Employment discrimination cases. “Thousands of people report workplace discrimination to the government each year. Employers are rarely held accountable,” according to an investigation by the Center for Public Integrity. Reporters Maryam Jameel and Joe Yerardi “analyzed eight years of complaint data — through fiscal 2017 — from the [U.S. Equal Employment Opportunity Commission] as well as its state and local counterparts, reviewed hundreds of court cases and interviewed dozens of people who filed complaints.” The data (on more than 3.7 million allegations and their outcomes) and code are available online. Related: A visual exploration of the data. Previously: Two decades of workplace sexual harassment complaints (DIP 2017.12.06). [h/t Reddit user “cavedave” + Giuseppe Sollazzo]
U.S. wildfire costs. Stanford University’s Big Local News project has compiled data from 100,000+ daily situation reports (known as “SIT-209”s) filed by federal firefighting authorities, detailing their efforts to suppress large wildfires. The dataset covers 2014 to 2017, and includes 240+ variables from each report, including estimated costs, damaged/destroyed buildings, injuries, fatalities, and more. Related: Eric Sagara’s quick introduction to the dataset.
Democratic endorsements. FiveThirtyEight is tracking who’s endorsing whom to be the Democrats’ 2020 presidential nominee. The site has published a methodology describing its approach, plus the underlying data, which includes each endorser’s name, state, relevant position, and other details. (According to the site’s formula, Sens. Cory Booker and Kamala Harris are currently leading, although almost entirely based on home-state endorsements.)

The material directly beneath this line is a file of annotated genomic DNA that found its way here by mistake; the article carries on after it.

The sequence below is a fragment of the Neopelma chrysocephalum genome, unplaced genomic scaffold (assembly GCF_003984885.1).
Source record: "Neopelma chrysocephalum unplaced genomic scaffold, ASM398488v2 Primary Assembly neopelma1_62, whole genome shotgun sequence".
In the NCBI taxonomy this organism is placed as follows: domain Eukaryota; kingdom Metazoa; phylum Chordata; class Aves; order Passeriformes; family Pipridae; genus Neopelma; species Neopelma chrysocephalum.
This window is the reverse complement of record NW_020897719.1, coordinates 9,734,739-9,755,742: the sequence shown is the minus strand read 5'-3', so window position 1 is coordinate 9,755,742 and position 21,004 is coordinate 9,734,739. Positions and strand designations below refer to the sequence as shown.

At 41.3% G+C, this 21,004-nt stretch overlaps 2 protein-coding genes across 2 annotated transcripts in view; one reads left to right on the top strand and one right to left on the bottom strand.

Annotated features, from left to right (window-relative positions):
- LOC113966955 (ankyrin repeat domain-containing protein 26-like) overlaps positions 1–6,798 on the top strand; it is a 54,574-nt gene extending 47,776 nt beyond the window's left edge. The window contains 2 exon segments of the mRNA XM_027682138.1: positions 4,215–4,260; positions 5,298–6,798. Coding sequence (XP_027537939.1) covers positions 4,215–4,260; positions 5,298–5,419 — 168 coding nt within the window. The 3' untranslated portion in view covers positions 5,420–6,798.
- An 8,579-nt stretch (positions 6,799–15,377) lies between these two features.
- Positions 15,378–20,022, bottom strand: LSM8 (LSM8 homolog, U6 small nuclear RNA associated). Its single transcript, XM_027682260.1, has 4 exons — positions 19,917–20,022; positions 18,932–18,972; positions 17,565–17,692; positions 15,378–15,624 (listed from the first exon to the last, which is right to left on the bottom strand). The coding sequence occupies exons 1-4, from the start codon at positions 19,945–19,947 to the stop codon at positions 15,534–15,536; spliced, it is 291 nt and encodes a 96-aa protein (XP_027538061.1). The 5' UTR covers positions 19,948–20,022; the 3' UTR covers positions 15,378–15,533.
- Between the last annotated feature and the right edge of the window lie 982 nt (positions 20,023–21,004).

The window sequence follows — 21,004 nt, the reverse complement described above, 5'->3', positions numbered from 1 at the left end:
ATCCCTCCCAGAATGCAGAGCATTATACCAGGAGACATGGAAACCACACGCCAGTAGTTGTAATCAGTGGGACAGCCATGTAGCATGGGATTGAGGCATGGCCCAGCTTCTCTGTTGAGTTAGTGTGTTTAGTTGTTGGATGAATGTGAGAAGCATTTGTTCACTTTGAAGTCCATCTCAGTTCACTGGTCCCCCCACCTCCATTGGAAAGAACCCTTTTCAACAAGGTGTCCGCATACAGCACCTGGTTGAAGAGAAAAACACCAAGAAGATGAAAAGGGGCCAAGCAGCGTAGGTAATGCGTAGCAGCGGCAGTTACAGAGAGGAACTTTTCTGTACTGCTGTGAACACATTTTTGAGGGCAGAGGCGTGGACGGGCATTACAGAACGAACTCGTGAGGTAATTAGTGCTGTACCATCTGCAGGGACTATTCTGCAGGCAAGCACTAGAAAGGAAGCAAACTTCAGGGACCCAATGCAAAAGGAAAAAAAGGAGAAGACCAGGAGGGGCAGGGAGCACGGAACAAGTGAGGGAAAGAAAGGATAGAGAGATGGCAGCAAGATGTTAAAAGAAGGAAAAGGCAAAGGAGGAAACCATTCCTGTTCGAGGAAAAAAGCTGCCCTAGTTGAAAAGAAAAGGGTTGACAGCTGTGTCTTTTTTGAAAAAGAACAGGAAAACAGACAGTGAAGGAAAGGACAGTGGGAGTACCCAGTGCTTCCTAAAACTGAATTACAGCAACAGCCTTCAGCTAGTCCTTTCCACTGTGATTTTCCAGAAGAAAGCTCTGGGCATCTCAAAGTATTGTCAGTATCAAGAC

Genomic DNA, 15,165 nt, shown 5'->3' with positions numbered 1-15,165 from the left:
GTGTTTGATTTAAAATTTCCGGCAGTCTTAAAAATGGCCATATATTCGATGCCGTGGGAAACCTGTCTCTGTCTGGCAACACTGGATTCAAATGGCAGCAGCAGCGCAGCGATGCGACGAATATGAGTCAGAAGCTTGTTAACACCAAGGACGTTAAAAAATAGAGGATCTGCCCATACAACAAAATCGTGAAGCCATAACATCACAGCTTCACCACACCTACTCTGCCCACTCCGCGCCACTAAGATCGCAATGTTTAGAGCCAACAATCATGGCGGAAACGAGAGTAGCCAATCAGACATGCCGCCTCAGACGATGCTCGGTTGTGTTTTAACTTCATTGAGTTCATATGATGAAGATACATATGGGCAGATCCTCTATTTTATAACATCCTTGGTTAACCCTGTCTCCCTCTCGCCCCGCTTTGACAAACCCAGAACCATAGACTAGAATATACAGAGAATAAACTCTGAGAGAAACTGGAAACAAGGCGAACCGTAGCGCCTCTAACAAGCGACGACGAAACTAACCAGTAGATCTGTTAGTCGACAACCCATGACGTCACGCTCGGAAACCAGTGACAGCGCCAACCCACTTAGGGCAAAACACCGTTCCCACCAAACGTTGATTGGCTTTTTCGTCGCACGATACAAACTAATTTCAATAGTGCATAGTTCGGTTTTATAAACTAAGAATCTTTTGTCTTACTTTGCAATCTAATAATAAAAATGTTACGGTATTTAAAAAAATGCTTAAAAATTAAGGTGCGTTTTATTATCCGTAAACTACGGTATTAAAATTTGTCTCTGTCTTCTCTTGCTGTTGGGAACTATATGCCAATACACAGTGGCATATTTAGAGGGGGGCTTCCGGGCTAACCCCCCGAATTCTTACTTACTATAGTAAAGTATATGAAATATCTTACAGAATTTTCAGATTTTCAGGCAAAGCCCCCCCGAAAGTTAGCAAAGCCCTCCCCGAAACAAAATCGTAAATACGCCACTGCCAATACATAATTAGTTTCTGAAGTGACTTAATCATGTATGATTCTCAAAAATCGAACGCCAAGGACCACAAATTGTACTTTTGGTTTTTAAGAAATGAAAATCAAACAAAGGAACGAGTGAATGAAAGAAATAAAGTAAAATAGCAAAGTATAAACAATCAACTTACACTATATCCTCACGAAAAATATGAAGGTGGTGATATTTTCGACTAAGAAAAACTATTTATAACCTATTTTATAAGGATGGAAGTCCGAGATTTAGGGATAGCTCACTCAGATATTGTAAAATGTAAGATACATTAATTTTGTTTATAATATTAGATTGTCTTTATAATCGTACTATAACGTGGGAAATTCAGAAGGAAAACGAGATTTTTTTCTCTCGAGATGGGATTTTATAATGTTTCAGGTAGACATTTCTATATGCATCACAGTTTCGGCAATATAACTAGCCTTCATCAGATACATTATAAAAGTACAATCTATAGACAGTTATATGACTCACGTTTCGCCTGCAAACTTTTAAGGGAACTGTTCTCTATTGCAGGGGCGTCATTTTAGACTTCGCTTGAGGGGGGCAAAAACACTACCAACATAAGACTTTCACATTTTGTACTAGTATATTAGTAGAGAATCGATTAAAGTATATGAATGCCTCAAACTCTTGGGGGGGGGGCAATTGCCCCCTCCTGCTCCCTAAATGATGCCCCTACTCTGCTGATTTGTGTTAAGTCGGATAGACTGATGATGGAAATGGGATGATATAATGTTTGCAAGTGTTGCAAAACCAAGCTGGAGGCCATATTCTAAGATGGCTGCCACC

50,000 therapists. The magazine Psychology Today hosts paid listings for therapists, who advertise their services to prospective patients. Andrew Thompson has created a dataset of the 50,000+ U.S. listings (as of October 2018), with each therapist’s name, city, specialties, and subject areas.
Zoo animal lifespans. Researchers based at Chicago’s Lincoln Park Zoo have published “life expectancy estimates for hundreds of vertebrate species based on carefully vetted studbook data from North American zoos and aquariums.” Their dataset includes “sex-specific median life expectancies as well as sample size and 95% confidence limits for each estimate.”